Tag: Smooth Coneflower
The content below has been tagged with the term “Smooth Coneflower.”
August 16, 2019 | 5 minute read
Droopy and slender pink petals give it a daisy-like appearance. Delicate, yet fierce, with a tall and spiked-domed center, it thrives in places that aren’t exactly dainty. Along power line rights-of-way, roadsides, dry slopes, and other disturbed places, the smooth coneflower fights to defend its turf. Left unchecked, trees and shrubs can opportunistically overpower the open prairie-like spaces that wildflowers call home. The smooth coneflower is an endangered wild plant in the aster family. Learn more...
What is the proposed action? The U.S. Fish and Wildlife Service (Service) is proposing to reclassify the smooth coneflower from endangered to threatened and to establish provisions under section 4(d) of the Endangered Species Act (ESA) to ensure the continued conservation of this species. What did the Service consider in deciding to reclassify the smooth coneflower from endangered to threatened? The Service conducted a thorough review of the best scientific and commercial information available, analyses of threats and demographics for the species. Learn more...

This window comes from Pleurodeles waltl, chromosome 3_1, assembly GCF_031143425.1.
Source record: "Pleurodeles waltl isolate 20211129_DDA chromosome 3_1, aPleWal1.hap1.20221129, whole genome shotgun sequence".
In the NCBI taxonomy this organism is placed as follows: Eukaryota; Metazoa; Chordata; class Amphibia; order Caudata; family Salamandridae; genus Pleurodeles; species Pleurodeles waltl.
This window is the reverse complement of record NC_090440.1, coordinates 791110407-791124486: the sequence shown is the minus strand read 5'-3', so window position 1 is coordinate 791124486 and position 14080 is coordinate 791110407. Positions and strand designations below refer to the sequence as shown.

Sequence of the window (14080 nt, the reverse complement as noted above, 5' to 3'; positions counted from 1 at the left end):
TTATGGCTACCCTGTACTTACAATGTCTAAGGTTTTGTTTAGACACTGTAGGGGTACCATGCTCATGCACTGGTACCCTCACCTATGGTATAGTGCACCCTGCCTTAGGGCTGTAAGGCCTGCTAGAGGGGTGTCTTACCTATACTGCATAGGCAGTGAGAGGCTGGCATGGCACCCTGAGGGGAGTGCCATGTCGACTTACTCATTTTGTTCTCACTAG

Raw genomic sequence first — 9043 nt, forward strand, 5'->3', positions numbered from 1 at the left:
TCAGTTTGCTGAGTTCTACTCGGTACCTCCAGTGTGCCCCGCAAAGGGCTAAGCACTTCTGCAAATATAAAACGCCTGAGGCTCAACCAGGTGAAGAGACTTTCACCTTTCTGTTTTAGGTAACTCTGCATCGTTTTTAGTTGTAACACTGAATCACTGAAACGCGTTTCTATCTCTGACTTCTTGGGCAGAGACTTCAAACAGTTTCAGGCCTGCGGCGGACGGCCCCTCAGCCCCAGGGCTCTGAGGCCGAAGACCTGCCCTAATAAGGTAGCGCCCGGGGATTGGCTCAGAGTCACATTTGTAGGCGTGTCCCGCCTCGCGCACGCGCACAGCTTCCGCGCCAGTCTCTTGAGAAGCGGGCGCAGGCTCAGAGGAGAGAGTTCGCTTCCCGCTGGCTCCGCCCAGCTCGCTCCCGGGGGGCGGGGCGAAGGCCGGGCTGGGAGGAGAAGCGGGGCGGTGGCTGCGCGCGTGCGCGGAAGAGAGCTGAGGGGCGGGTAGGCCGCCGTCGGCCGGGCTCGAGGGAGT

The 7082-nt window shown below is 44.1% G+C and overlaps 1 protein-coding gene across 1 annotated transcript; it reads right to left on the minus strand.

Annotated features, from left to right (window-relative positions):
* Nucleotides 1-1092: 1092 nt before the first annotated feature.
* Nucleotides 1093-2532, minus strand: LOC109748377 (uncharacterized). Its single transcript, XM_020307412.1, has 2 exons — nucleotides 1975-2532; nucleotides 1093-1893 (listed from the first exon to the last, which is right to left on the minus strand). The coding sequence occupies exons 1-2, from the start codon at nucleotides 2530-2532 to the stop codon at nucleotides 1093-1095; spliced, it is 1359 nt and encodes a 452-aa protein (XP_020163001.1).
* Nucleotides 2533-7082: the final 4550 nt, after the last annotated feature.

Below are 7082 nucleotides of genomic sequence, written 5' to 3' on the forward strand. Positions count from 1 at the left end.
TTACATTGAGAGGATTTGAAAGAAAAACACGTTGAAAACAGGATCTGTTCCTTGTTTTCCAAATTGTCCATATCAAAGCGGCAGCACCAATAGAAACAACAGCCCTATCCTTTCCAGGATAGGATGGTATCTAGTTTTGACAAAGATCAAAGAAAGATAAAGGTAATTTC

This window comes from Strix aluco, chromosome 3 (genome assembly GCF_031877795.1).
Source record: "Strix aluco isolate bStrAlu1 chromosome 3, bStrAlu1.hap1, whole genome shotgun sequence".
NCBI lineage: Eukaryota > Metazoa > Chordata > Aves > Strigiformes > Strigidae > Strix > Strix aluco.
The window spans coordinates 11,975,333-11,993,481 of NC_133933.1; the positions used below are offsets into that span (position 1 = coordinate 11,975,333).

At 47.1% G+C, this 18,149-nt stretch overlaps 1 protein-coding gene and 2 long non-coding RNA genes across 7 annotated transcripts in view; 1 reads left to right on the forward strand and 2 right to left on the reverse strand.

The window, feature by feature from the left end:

Service Proposes Downlisting Smooth Coneflower From Endangered to Threatened Under Endangered Species Act
June 23, 2021 | 5 minute read
Following a thorough scientific review, the U.S. Fish and Wildlife Service (Service) is proposing to downlist the smooth coneflower from endangered to threatened under the Endangered Species Act (ESA). A 4(d) rule that tailors protections while allowing activities that do not hinder its recovery is also being proposed. The proposal represents a significant recovery milestone for the plant following years of ESA-inspired partnerships across its range in Georgia, North Carolina, South Carolina and Virginia. Read the full story...
March 9, 2018 | 3 minute read
As part of the process mandated by the Endangered Species Act (ESA), the U.S. Fish and Wildlife Service will conduct five-year status reviews of eight endangered fish, wildlife, and plants. These species are found in the Southeastern United States and Puerto Rico. The public is invited to provide information and comments concerning these species on or before May 11, 2018. These five-year reviews will ensure listing classifications under the ESA are accurate and recommend changes in status where appropriate based on the latest science and analysis. Read the full story...